Nicolas Huchet lost his right hand and part of his right arm in a hydraulic press accident 12 years ago. As a result, he wears a myoprosthesis, an electronic hand and arm controlled by muscle sensors. He’s spent a lot of time and energy looking at every possible model, including RSLSteeper’s bebionic and Ottobock’s Michelangelo. These options range in price, but he found that even $50,000 models were unsatisfactory. Plus, his favorite choice out of all of these options were not covered by his health care plan.
The option that he could not afford seemed to be perfect: it had articulated carbon-fiber fingers, variable speed, 14 grip patterns, and myoelectric sensors. But he never stopped researching and looking for alternatives. He didn’t know that 3D printed options were available and open-source. In fact, he hadn’t really heard of 3D printing at all.
Now, there are a cadre of companies, groups, and non-profit organizations dedicated to helping inexpensive and well-made prosthetic arms find the people who need them. A quick sampling and recap: There is California-based Not Impossible Labs, which designed a lightweight, 3D-printed iteration of the 3D printed Robohand, which now has been downloaded over 9,000 times from Thingiverse.
There is also e-NABLE, begun by Robohand co-creator Ivan Owen. They now have 8 different designs and amazing video tutorials to help anyone interested in making them. There are prosthetic hands designed from the open-source 3D Printable robot InMoov. There are also plenty of great organizations hard at work to improve and create new designs, such as the Open BioMedical Initiative and the Open Prosthetics Project which share open-source files, tips and tutorials.
Not knowing what 3D printing was, Nicolas was walking through his hometown of Rennes, France in October 2012, according to a post at Make, and happened to walk past an exhibition displaying “strange machines” that were slowly creating objects out of plastic. Nicolas entered the exhibit and said, “Excuse me, is it possible to make a robotic hand with this? Because I have a prosthetic hand.” Anticipating an awkward reaction like he usually experienced, he was surprised to find that the people running the event became very excited. They said, “We can download a robotic hand on Thingiverse and make the pieces with this 3D printer. Here is one called InMoov, the guy is using Arduino and it’s open source.”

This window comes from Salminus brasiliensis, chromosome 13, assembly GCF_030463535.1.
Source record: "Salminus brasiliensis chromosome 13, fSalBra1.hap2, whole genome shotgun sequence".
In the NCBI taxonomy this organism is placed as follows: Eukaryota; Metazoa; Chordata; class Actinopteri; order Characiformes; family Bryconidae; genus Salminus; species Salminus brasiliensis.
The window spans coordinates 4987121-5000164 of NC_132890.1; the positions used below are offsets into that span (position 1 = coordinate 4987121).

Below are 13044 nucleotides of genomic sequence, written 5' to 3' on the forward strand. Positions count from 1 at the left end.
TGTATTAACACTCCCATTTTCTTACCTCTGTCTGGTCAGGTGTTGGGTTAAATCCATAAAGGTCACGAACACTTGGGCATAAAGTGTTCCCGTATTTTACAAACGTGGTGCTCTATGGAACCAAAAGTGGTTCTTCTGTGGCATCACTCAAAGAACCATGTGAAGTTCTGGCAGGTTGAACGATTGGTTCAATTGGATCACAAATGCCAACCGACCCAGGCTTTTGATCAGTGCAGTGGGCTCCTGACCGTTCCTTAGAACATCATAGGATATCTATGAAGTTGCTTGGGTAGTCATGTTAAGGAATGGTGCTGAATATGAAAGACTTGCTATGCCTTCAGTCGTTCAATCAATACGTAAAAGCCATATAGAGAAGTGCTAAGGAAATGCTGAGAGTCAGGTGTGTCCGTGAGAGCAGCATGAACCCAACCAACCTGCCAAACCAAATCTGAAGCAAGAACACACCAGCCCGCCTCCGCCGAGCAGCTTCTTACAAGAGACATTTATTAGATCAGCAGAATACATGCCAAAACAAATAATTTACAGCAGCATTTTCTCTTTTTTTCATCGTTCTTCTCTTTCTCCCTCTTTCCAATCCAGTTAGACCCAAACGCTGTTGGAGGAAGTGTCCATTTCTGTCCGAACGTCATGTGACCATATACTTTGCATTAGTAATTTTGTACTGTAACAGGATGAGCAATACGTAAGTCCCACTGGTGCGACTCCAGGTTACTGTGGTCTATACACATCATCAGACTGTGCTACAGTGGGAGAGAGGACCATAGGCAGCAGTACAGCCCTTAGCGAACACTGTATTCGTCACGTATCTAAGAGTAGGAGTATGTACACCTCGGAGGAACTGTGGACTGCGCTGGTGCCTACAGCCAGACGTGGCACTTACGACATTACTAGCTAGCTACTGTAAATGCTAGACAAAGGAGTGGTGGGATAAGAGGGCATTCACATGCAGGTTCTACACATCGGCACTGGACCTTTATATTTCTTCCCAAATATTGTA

Though he probably didn’t know what the hell “Thingiverse”, “InMoov” or “Arduino” meant, he knew right away that they were talking about an inexpensive bionic hand that you can make and share with other people. Nicolas dove right in, and a few months later, in February, Bionico was formed and ready for launch. With help from the LabFab in Rennes, he printed digits for the hand. He received design input from Brazil and muscle sensors from the US.
Bionico.org offers a “3D-printed arm and hand, equipped with actuators to move the digits and joints, fishing line to connect the actuators to those joints, muscle sensors and a socket where they rest, batteries, and an Arduino brain.” The cost? $250.
Since most similar devices cost anywhere from $8,000-$80,000, making a competitive robotic prosthesis would be challenging. The qualities had to be comparable: lightweight, durable, able to open and grab a soda can, and nimble enough to grasp a coin. The first prototype was presented in June of 2013 at the Tu Imagines? Construits! Festival in Rennes with the creator of InMoov, Gaël Langevin. With help from LabFab Rennes, the prototype Bionico was made with 3D-printed plastic, fishing line, and an old Nesquik box! After the first successful presentation of Bionico, Nicolas was invited to the Maker Faire in Rome, Geek Picnic in Russia, and the World Maker Faire in New York.
Nicolas and Bionico have a lot of options for their next move. They could organize a successful crowdfunding campaign or look for sponsors, but what they plan to keep as their highest priority is the continued formation of an international network and database dedicated to improving low-cost open-source prosthetic devices.